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AIMA, 100WF elevate women’s voices


Investment management still trends “pale, male, and stale”. But a new mentoring program is aiming to close the female participation gap.

It took the Global Financial Crisis for Ming Long AM, now the chair of AMP Capital funds management, to get the CFO role at Investa Property Group. The company had just been taken over by a private equity group and was teetering on insolvency; the previous CFO had resigned, and potential replacements were serially uninspiring.

“They asked me to become CFO, and I said “You’ve got to be frigging crazy”… But what was great was the CEO didn’t give up on me. He set two of the female board members on me and worked on me for about a month,” Long said last Thursday (5 May).

“I eventually did say yes, because there was no other time they would give a woman like me that job. Without the GFC, and without this company being right on the edge, when was an Asian woman like me ever going to get the opportunity to become CFO?… The GFC made me.”

Long was speaking at the launch of the Elevating Women’s Voices program, created in a partnership between the Australian branch of the Alternative Investment Management Association (AIMA) and 100 Women in Finance (100WF). The program, which is being run on a pilot basis, will run between 5 May and 23 June and comprise a series of group training sessions and smaller mentor sessions aimed at addressing the low female participation rate in the investment management industry by giving young women the skills to make themselves heard in a historically male-dominated environment.

The vexed issue of female participation in the investment management industry has leapt to the fore in recent years, but participation still remains incredibly low. The demographics of the industry trend “pale, male, and stale”, and to some extent are self-perpetuating; men are more often elevated to the executive function, and women’s voices are drowned out. It seems that women are often only handed the reins in a crisis – a poison chalice, where men get the golden parachute.

“This program has been designed to arm women in our industry, who are already very capable, with the skills, experience, confidence and opportunity to share their views and actively participate in industry events as speakers, panellists, moderators and chairs; and to talk to the media and generally be more visible within our industry,” said Michael Gallagher, managing director and head of AIMA Australia.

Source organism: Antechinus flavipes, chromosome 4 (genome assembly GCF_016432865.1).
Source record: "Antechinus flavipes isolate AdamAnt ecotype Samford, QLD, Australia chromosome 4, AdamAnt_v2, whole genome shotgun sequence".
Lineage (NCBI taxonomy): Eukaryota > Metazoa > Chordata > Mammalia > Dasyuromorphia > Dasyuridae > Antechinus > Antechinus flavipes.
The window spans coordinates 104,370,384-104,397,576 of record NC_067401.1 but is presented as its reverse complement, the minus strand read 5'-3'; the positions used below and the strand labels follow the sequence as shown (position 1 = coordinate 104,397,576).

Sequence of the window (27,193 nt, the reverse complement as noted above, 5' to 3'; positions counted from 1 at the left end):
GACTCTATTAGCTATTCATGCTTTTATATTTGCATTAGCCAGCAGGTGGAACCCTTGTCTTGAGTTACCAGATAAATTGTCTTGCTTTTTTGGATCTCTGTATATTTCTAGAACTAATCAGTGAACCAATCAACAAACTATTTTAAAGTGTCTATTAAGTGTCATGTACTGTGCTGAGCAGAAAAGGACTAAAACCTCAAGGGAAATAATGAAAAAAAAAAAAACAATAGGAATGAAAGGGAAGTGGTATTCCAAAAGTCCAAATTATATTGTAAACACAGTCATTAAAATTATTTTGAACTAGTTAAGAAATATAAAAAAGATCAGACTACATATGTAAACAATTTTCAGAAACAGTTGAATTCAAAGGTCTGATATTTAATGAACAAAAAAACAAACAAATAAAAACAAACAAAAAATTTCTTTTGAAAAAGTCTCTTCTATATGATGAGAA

“The ultimate goal, is in that having these extremely capable women’s voices being elevated more, it will encourage more women in our industry and into our industry, and maybe – just maybe – we can close the participation gap.”

The launch – delayed for nearly two years by Covid – was held at the ASX, and included a panel discussion between Long; Anne-Marie Birkill, venture partner and director at OneVentures; and Janet Menzies, country head of Amazon, who got her first introduction to public speaking when she took over an advertising course at the local community college in Canada. Her mother, a teacher, nominated her for the role on the basis that she then worked in community relations at McDonalds, and helped guide her through the process.

“I showed up and managed to make my way through the 12 weeks,” Menzies said. “It was just about having a bit of encouragement from my mother and being motivated enough to take the risk. The other thing that happened was that I did have someone who could help me structure and fill a two-hour lecture… certainly it was a baptism of fire.”

Long’s first experience with public speaking also came during the GFC, when she had to address the finance team. It didn’t come naturally; she found speaking at events “incredibly difficult”, but forced herself to go and make her voice heard.

“You must have a go, even if you don’t have the confidence,” Long said. “I had people scaffold confidence for me. I’d borrow the confidence they had in me. And its all about preparation. The more you do it the better you get and the easier it becomes, to the point where you will realise that you must stand up and speak. You must stand up and be seen.”

“Because it’s not just for you – it’s for that next generation that’s coming. They must see and hear you; if you don’t step into that arena, your legacy is diminished.”

Menzies believes that women don’t lack confidence, but that they’re up against “a bigger challenge”. Indeed, they have to be more confident because they’re facing “a chillier climate relative to the norm.”

“We’re super confident, we’re just more likely to be poorly received… But even if I’m not going to feel great, I’m just going to do it anyway. I know I can feel this anxiety, I know I’m not feeling confident. But I’m just going to do it, because I don’t think I’ll ever have enough confidence to get all the way there.”

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